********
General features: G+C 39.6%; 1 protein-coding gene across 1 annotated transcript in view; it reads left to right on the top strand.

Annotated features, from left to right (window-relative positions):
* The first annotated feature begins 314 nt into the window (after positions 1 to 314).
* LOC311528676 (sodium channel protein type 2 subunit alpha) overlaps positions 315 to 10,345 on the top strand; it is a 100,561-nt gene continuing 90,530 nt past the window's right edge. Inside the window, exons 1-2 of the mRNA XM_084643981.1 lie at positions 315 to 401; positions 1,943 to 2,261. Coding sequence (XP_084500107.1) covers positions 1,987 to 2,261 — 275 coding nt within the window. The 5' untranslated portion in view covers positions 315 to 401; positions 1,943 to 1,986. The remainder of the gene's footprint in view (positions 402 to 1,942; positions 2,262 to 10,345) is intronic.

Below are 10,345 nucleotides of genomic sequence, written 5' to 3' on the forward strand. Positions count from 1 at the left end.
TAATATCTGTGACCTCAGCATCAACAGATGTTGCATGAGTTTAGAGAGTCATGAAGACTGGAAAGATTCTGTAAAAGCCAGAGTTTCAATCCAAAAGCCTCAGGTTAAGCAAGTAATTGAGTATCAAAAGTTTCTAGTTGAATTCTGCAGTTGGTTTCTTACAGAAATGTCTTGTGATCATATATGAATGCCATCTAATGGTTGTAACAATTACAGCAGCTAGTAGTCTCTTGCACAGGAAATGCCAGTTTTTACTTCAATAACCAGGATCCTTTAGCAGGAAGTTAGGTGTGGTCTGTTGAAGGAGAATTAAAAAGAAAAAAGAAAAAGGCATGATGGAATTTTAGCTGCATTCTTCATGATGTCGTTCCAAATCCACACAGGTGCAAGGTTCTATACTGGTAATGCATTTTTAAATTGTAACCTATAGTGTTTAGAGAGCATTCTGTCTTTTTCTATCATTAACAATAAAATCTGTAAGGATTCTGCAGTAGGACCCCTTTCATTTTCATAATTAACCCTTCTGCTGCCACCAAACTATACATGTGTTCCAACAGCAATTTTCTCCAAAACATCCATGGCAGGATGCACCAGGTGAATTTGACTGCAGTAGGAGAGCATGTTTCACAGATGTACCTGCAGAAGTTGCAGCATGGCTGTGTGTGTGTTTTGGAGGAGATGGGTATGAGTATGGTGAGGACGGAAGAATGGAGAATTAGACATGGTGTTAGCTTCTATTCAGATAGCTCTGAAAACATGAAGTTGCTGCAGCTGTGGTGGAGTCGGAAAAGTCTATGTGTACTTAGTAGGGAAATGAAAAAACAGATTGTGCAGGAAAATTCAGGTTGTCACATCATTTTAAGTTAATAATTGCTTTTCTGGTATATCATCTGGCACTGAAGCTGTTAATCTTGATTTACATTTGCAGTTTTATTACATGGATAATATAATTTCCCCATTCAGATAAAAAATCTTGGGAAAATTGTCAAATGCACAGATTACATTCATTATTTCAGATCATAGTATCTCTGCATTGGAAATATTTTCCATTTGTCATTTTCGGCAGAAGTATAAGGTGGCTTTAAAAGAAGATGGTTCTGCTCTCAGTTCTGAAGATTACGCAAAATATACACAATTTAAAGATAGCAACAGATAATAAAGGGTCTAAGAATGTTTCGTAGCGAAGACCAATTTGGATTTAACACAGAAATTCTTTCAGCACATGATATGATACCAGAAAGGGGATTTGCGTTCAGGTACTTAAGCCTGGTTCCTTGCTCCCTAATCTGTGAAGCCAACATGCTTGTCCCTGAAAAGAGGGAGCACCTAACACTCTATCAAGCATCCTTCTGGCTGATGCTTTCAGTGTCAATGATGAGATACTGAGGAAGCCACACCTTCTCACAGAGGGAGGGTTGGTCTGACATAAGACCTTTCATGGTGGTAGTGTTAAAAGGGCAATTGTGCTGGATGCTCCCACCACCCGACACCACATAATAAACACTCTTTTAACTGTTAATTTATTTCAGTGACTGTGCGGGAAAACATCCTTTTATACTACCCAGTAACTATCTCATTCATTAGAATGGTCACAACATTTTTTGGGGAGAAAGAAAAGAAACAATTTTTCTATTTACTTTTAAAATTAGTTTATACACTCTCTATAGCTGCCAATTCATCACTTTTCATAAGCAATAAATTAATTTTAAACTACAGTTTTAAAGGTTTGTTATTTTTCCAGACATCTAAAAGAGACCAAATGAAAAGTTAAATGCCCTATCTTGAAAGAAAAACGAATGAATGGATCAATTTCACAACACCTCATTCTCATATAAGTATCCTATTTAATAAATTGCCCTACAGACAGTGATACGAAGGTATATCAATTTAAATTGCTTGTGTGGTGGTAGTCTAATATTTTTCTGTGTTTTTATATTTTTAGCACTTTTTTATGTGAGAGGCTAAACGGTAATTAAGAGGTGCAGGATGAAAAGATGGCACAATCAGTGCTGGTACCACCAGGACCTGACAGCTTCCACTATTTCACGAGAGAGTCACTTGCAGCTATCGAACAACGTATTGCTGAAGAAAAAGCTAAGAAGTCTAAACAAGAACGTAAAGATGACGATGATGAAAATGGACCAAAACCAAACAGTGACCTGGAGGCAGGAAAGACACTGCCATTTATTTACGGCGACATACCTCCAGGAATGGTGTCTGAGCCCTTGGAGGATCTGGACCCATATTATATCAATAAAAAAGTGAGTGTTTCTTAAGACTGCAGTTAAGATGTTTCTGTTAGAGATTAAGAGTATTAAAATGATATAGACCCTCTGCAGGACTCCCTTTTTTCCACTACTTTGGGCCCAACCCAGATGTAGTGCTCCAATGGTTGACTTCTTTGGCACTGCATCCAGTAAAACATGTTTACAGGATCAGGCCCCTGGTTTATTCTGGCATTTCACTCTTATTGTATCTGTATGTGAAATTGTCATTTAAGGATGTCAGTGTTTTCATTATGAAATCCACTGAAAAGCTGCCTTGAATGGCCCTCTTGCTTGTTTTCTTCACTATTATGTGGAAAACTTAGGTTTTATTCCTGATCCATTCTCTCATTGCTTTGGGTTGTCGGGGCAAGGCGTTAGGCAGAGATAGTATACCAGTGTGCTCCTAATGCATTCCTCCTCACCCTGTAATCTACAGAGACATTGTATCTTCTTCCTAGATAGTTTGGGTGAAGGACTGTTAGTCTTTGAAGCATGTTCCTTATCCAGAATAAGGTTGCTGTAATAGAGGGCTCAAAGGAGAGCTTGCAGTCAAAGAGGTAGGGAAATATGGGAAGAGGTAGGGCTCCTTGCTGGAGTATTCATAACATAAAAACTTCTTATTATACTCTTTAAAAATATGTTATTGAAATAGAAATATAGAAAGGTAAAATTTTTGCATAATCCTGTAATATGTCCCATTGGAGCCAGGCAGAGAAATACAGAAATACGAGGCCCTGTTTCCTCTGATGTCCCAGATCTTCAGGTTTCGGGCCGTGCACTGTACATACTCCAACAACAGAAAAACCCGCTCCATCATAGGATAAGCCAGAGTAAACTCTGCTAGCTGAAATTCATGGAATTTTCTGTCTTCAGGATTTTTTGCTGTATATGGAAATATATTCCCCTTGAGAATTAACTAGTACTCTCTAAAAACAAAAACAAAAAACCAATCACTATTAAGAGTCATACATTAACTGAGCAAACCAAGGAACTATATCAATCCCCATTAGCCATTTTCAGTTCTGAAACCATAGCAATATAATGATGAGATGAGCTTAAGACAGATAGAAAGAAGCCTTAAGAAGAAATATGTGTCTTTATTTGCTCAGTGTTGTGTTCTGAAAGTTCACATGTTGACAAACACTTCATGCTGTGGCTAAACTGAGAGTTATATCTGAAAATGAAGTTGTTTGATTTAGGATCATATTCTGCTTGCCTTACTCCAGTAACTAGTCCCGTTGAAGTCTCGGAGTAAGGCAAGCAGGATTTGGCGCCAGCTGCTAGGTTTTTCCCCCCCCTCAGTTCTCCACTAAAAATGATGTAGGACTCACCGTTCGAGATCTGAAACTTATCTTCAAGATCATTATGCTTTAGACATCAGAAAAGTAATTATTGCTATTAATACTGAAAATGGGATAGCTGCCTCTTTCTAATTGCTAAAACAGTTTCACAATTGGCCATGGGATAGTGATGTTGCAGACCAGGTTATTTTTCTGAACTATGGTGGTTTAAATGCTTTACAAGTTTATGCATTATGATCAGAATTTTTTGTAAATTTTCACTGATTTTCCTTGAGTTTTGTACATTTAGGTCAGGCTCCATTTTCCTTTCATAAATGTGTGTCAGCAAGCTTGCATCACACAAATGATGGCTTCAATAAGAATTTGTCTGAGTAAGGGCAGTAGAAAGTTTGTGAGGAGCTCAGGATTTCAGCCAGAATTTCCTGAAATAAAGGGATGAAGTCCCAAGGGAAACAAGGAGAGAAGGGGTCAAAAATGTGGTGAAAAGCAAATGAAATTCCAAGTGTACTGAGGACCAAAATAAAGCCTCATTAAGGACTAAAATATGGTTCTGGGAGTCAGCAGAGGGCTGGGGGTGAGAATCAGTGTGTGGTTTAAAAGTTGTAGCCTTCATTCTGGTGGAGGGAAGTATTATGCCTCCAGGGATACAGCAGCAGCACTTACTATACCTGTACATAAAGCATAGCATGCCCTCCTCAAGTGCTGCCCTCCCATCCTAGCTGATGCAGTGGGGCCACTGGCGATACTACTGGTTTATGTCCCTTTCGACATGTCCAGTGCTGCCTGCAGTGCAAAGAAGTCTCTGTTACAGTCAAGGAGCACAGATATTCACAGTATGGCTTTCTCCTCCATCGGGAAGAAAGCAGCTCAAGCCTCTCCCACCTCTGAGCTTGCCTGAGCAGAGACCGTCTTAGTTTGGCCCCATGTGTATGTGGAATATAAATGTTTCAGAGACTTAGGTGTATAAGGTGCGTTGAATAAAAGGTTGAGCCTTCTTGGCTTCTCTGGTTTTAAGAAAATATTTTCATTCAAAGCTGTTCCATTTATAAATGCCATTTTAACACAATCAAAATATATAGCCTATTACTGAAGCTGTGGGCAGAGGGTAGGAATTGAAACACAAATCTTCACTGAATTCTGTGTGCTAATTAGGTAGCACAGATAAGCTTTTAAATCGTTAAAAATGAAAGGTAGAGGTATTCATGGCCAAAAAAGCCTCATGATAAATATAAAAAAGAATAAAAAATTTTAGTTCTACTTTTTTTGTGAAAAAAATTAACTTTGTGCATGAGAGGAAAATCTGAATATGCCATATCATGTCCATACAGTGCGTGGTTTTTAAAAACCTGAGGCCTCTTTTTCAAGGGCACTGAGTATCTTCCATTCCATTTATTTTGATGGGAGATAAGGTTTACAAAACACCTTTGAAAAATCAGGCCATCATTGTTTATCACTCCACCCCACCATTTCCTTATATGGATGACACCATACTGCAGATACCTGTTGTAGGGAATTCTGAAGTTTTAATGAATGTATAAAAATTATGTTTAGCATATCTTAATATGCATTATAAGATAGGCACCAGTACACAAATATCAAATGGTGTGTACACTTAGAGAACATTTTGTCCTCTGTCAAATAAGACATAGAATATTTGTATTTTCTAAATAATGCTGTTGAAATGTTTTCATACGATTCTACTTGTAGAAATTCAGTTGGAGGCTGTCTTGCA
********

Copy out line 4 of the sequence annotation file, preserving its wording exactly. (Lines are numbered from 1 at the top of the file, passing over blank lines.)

* LOC311528676 (sodium channel protein type 2 subunit alpha) overlaps positions 315 to 10,345 on the top strand; it is a 100,561-nt gene continuing 90,530 nt past the window's right edge. Inside the window, exons 1-2 of the mRNA XM_084643981.1 lie at positions 315 to 401; positions 1,943 to 2,261. Coding sequence (XP_084500107.1) covers positions 1,987 to 2,261 — 275 coding nt within the window. The 5' untranslated portion in view covers positions 315 to 401; positions 1,943 to 1,986. The remainder of the gene's footprint in view (positions 402 to 1,942; positions 2,262 to 10,345) is intronic.